- Andrew Saunders, 52, is accused of defrauding Bombardier Transportation UK
- He allegedly sent large sums of money to four fake business accounts
- Then accused of transferring the funds to his and his wife Diane’s accounts
Andrew Saunders, 52, is accused of defrauding Bombardier Transportation UK by sending large sums of money to four fake business accounts
A train company boss blew £690,000 on a lavish lifestyle of Harley-Davidsons and a hot tub after hiding fake payments in his wife’s bank account, a court heard.
Andrew Saunders, 52, is accused of defrauding Bombardier Transportation UK by sending large sums of money to four fake business accounts from his employer’s account and then transferring the funds to his and his wife Diane Saunders’ accounts.
Jurors were told he abused his role of acquiring materials and courier services for a project with railway operator Southern.
Saunders was working for Bombardier Transportation UK in its Brighton branch, while the company worked on a joint project with Southern at depots based in Brighton, Bedford and Selhurst.
Saunders spent the money gained between August 28, 2008 and April 30, 2013 on Harley-Davidson motorcycles, a hot tub and other expensive items, Hove trial centre heard.
He created three business accounts in his and his wife’s name to receive money transferred from Bombardier’s accounts after signing off on ‘fraudulent purchase orders’, the court heard.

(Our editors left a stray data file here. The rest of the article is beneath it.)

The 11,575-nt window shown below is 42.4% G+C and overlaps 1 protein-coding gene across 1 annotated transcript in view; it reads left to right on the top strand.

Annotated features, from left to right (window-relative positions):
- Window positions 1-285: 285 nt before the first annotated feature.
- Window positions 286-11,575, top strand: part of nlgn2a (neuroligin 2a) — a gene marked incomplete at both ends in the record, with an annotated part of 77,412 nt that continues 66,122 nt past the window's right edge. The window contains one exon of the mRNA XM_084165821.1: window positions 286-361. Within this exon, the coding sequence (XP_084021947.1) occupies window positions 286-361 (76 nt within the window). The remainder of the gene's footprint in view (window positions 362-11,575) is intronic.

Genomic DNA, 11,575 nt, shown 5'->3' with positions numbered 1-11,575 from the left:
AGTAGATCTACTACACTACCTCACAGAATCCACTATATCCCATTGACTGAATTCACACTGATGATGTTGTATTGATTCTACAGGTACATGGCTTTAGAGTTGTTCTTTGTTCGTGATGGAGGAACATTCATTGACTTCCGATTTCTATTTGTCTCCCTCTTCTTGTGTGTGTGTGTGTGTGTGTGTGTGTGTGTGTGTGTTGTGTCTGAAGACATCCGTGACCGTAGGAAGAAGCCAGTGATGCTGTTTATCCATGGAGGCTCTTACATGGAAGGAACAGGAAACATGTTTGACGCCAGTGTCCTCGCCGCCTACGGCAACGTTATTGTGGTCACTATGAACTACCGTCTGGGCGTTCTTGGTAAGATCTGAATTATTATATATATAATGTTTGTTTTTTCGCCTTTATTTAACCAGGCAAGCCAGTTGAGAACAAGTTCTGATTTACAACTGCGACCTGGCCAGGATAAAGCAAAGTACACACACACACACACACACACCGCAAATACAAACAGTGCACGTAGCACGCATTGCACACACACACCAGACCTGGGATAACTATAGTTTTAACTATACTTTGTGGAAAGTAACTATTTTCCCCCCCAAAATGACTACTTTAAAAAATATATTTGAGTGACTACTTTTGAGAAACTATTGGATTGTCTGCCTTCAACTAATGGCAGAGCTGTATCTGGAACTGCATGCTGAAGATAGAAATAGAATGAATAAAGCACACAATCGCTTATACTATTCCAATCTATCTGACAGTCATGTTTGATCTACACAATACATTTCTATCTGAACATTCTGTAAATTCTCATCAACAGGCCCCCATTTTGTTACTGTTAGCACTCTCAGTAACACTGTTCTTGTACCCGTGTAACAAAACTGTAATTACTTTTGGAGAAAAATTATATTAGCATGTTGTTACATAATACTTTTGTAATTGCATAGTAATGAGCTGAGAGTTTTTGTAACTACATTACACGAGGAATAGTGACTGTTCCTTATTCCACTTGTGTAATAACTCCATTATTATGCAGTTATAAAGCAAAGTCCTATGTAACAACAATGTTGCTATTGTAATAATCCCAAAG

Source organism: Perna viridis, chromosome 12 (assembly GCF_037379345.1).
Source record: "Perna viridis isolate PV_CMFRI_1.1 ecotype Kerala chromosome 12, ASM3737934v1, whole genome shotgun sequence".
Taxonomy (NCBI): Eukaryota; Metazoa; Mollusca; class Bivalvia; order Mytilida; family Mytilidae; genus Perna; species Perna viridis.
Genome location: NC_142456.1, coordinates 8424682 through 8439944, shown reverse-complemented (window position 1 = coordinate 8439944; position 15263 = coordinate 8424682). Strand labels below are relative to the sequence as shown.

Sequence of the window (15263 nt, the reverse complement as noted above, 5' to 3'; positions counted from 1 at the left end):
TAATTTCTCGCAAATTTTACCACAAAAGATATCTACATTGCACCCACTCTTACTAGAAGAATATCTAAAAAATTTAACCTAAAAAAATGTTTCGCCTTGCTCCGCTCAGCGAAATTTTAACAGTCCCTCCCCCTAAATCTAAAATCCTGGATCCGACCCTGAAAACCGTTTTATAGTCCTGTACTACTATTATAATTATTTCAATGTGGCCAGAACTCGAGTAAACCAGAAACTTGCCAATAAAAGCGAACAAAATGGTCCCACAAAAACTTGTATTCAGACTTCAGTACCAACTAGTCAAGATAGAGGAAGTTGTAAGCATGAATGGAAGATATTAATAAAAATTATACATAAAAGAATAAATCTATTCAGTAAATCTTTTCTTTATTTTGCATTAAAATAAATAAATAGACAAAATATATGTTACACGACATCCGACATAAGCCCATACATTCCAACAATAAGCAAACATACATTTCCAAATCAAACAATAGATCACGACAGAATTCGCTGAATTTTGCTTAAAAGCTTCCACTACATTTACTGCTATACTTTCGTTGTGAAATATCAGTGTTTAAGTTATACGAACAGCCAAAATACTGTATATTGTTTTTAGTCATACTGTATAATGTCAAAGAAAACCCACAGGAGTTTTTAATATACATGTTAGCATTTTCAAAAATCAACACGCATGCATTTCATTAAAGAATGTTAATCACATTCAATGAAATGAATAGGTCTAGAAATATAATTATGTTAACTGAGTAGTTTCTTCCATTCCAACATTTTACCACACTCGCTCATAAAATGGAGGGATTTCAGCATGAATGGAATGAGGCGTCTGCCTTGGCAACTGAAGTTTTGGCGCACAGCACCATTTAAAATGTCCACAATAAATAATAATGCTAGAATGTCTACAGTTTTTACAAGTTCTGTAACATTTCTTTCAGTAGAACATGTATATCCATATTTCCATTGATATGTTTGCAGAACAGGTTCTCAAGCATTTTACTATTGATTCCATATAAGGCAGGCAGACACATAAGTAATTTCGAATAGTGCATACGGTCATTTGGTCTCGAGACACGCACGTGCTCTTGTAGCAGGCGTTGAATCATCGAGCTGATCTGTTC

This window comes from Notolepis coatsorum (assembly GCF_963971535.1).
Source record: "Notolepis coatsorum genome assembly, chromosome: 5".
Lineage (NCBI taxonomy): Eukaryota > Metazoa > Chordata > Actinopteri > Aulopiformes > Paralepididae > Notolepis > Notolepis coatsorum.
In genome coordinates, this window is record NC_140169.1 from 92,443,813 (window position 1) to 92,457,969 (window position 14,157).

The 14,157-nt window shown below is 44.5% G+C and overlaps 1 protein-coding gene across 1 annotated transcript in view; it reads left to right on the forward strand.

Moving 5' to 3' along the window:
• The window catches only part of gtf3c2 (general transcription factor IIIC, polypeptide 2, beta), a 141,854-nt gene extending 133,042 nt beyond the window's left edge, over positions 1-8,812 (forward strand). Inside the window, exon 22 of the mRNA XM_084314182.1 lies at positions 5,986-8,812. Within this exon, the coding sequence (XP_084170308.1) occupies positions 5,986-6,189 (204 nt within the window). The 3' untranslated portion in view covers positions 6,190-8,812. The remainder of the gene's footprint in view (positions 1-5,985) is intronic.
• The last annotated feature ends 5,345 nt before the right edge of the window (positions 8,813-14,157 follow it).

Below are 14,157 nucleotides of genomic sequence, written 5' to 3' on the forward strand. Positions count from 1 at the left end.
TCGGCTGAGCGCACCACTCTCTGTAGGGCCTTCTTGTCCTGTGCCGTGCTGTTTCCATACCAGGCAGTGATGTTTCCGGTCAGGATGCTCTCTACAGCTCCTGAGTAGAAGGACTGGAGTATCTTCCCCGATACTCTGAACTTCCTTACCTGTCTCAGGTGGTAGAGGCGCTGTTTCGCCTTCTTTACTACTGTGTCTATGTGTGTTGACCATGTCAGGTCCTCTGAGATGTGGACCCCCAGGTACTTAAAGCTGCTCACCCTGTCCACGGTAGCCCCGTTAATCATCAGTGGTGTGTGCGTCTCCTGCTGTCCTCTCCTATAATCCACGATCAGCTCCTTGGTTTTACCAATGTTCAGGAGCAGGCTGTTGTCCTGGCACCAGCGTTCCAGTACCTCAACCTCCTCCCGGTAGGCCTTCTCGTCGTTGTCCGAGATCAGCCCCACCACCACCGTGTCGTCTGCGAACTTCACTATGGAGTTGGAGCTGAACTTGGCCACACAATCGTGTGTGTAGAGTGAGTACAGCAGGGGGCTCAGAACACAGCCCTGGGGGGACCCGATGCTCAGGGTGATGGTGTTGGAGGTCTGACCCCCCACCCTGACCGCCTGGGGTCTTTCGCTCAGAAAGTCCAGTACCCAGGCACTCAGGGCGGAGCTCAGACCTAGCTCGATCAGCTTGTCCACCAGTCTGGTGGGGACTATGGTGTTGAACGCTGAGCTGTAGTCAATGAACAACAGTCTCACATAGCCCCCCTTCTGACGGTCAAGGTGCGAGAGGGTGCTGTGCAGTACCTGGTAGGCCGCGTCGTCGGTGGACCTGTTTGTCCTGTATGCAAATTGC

Prosecutor Hugh French said: ‘Banking evidence shows the enjoyment of the proceeds of criminality.
‘He is attempting to conceal the source of this money by circulating it around the business and personal accounts.
‘Large amounts of cash were withdrawn for him to spend money taken from his employer.
‘He was pretending these four businesses were providing a service for Bombardier and fake invoices were generated.’
The court heard Saunders was siphoning money from his employer into four business accounts, Precision Moulding, registered to his home address, N and T and Sidestand Limited, both registered to Ms Saunders’ home address, and Ras Limited, registered to Roy George.
Saunders denies committing fraud by intending to make a gain himself or by taking from others
Software known as React was used by Bombardier to add suppliers to its computer system, allowing them to be paid for goods and services.
The system required an approval by two separate employees for outgoing payments below 20,000 Euros and a third approval from a financial controller for a larger amount.
Mr French told jurors that Saunders took advantage of this system’s weaknesses to complete both stages of approval himself and create the purchase orders.
Ian Hutchenson, Bombardier’s head of non-product related procurement, told the court he rejected Saunders’ initial request to add N and T as a supplier in October 2010 due to inaccurate company details.
Mr Hutchenson said: ‘Mr Saunders would have had to set up the request.
‘He had missed out key elements, such as bank details. The purchase order is only made once the approval stage is complete.
‘He later sent back a request having filled out the template correctly.’
Saunders denies committing fraud by intending to make a gain himself or by taking from others.
The trial continues.
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